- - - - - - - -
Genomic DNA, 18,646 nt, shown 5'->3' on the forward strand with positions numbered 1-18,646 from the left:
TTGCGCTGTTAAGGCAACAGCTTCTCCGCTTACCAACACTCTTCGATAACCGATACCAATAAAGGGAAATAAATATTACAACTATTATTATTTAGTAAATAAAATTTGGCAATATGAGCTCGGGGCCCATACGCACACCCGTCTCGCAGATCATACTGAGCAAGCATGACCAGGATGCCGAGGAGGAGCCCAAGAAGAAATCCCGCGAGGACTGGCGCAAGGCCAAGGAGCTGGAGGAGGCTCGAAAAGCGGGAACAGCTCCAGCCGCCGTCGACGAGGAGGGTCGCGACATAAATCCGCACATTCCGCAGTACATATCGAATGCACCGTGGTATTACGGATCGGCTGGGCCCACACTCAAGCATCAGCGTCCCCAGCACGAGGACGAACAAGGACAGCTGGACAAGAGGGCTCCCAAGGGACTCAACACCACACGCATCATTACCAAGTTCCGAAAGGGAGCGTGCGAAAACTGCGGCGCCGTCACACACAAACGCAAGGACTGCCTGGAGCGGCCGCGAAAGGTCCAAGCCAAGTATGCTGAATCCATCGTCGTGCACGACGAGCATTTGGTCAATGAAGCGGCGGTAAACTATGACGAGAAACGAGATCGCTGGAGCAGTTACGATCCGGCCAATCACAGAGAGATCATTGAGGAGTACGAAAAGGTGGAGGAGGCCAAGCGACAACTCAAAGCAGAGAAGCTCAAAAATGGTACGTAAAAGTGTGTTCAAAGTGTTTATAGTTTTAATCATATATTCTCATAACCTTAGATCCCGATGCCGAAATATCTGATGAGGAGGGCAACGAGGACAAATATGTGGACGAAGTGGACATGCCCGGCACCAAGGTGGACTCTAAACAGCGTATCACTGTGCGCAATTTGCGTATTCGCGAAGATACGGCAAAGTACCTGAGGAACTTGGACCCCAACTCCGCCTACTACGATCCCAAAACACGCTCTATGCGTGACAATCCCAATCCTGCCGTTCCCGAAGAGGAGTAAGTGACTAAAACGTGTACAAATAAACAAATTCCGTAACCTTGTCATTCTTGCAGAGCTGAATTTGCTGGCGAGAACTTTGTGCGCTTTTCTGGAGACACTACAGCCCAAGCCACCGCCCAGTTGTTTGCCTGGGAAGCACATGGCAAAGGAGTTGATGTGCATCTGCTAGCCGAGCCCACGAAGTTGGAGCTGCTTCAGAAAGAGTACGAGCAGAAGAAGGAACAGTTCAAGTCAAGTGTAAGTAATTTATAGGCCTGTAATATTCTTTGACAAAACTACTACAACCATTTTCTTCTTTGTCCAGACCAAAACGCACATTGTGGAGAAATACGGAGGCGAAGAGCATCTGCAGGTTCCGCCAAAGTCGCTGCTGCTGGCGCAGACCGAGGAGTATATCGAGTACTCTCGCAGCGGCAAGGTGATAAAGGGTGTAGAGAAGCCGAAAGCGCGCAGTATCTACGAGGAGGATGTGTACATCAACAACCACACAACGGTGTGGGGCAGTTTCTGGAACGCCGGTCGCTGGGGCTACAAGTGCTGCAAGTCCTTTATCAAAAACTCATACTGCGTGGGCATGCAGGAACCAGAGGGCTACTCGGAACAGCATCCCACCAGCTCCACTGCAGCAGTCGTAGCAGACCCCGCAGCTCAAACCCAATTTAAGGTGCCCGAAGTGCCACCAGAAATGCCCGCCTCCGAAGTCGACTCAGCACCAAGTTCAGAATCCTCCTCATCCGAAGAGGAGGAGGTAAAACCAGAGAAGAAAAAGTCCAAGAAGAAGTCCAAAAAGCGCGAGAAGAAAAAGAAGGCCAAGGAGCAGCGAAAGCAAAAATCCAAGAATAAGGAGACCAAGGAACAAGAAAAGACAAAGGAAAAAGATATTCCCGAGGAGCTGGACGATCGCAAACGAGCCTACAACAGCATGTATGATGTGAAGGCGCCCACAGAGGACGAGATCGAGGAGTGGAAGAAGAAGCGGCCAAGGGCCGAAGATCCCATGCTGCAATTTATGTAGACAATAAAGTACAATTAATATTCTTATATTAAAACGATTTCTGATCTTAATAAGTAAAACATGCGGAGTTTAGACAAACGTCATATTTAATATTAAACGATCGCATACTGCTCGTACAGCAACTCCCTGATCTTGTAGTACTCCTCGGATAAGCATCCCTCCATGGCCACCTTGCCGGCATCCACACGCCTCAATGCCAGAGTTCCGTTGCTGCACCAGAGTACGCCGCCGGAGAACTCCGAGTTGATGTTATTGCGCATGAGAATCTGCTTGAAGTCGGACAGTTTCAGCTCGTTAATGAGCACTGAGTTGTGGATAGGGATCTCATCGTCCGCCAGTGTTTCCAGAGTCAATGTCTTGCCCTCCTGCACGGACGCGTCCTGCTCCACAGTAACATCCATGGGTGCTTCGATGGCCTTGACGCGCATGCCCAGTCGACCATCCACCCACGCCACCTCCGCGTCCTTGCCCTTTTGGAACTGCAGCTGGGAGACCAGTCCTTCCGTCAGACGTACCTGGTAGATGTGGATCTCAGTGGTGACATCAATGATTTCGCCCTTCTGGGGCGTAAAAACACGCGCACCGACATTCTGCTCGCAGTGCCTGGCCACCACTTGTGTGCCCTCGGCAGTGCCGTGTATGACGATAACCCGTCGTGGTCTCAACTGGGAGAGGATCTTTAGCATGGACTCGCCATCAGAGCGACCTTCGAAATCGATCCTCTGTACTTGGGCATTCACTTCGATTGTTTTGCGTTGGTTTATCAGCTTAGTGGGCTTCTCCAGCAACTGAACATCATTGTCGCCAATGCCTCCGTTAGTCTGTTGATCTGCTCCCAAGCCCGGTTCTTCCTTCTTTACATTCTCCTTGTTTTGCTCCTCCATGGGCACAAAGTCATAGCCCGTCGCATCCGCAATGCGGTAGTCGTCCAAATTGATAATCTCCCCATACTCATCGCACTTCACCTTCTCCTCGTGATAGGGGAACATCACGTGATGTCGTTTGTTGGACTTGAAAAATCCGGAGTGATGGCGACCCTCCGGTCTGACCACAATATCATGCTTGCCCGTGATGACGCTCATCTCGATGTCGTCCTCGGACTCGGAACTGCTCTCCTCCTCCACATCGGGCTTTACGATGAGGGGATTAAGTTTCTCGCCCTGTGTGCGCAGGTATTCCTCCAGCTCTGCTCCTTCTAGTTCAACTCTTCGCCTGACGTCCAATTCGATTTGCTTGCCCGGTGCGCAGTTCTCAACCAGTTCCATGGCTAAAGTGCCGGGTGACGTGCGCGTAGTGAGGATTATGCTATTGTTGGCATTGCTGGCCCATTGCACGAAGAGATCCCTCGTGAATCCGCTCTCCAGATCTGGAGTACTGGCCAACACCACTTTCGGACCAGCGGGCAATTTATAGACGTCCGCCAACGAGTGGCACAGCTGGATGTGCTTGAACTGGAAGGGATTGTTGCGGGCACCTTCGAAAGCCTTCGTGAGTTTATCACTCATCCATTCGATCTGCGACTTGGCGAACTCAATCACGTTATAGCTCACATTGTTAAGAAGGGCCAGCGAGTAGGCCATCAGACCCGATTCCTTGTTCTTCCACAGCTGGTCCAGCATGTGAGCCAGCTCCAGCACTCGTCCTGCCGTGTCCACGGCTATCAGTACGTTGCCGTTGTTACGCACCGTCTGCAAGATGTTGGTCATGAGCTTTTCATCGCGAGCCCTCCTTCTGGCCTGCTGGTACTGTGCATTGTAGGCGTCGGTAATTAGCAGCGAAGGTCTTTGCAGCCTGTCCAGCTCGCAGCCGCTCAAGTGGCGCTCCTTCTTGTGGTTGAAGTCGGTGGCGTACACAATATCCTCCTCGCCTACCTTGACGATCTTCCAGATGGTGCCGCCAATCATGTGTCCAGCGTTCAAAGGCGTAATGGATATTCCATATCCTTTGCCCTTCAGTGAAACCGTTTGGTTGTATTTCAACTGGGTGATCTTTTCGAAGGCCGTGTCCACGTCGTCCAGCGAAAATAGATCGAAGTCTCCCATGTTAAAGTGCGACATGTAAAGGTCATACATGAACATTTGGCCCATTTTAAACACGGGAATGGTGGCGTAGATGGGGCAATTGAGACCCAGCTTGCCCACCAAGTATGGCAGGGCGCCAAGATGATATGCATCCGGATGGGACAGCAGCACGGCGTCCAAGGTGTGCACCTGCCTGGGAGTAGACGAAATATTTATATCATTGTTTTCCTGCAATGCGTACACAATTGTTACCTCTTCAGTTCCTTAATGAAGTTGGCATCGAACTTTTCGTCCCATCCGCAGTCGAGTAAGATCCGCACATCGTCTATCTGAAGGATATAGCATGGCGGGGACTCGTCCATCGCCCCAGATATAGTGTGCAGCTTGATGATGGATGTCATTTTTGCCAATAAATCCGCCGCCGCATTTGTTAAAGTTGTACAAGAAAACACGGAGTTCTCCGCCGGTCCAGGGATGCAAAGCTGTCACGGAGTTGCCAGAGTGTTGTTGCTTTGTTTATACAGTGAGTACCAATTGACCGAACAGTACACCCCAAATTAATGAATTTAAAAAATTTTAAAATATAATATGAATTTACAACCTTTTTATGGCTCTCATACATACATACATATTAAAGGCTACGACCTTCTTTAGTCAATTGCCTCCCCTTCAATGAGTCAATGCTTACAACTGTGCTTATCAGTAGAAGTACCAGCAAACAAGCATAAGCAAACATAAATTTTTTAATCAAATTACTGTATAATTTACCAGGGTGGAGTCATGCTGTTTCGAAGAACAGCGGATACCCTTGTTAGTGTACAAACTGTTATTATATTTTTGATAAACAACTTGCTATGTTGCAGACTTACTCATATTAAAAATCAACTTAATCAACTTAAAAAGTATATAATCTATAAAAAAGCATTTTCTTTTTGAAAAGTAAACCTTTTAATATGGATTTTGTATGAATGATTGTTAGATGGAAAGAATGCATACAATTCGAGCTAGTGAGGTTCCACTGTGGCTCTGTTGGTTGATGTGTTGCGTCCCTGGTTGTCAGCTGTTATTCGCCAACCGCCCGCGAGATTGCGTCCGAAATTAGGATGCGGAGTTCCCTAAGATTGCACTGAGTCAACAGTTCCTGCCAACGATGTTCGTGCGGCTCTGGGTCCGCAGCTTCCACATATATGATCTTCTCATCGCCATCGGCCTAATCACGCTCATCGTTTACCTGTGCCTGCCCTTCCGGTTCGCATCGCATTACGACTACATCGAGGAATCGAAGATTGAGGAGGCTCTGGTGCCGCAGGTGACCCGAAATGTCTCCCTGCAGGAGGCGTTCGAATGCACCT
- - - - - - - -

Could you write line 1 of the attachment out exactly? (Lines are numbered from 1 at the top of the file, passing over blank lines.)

Genomic DNA, 18,646 nt, shown 5'->3' on the forward strand with positions numbered 1-18,646 from the left: